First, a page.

Now let's back up for a minute. Remember that scientists did not have Lucy's hands or feet. The reconstructions of Lucy, which always depict A. afarensis as having human (albeit hairy) hands and feet, are based solely on the human footprint found at Laetoli. The problem is that, since Lucy, we've found more A. afarensis skeletons which are more complete and some even include bones from the feet! One example is “Little Foot,” discovered about 20 years ago. I've included an artistic reconstruction of Little Foot's foot published on Wiki. Even a layperson like me can see that that foot could not have made the Laetoli footprints. It's very apelike. So the next time you're at a museum and see an A. afarensis exhibited with human hands and feet, you'll know they're lying to you.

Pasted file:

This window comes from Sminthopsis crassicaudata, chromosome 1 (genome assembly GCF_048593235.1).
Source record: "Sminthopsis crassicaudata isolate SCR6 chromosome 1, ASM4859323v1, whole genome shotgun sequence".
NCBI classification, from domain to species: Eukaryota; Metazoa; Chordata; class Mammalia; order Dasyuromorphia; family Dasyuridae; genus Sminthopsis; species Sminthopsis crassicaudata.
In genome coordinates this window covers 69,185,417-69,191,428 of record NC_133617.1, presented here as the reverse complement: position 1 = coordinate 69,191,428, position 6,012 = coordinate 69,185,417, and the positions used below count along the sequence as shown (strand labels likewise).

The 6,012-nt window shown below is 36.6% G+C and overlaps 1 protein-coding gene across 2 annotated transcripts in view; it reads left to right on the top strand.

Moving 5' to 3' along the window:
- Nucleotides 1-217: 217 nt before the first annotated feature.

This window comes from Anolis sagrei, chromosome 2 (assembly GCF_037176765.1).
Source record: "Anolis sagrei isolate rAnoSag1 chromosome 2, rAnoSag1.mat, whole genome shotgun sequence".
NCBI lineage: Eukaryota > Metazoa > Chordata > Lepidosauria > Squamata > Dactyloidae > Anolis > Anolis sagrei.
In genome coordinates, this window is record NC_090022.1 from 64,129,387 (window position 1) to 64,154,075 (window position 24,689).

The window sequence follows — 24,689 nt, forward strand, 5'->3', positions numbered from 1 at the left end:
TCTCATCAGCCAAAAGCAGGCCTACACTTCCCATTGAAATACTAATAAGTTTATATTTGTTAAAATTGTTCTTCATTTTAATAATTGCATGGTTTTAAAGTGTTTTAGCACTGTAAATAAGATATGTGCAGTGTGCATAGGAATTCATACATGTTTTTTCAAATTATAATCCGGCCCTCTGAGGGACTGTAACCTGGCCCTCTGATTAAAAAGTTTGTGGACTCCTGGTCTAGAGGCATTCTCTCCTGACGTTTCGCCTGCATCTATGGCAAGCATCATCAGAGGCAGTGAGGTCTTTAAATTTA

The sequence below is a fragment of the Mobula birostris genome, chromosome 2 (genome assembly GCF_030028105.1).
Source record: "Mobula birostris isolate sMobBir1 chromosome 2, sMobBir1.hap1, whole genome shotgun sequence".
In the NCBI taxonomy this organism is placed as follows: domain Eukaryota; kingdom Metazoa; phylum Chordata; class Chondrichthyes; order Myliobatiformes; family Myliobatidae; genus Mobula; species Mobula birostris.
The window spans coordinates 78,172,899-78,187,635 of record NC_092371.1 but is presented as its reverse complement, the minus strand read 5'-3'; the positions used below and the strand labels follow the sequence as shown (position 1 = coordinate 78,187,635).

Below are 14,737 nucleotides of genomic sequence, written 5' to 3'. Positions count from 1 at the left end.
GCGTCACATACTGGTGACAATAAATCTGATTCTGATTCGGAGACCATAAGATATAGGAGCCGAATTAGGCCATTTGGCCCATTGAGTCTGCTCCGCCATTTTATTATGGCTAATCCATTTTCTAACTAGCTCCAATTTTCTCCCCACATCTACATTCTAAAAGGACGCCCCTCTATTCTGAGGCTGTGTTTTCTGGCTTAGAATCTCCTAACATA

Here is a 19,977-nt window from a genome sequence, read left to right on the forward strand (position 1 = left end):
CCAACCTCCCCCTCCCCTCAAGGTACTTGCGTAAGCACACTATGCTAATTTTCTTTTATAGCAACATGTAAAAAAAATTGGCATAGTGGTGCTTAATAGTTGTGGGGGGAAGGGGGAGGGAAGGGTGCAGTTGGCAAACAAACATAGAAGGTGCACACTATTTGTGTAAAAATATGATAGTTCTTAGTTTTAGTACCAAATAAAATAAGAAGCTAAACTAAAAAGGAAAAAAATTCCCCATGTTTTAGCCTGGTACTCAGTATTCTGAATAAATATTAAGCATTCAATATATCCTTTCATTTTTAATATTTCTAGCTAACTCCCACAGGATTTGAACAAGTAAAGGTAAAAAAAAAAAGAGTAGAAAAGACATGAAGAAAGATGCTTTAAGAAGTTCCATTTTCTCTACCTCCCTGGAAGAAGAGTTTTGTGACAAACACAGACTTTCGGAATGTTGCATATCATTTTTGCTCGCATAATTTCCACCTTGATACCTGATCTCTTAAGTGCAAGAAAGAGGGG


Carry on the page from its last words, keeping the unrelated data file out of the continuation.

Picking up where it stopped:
Let me conclude on this point: A. afarensis did not make the footprint in the volcanic ash in Laetoli. So what did? I suggest the answer is obvious. Human footprints are made by humans! A. afarensis is merely another species of ape. They may be extinct now, but they lived at the same time as modern humans. They are not the ancestors of modern humans.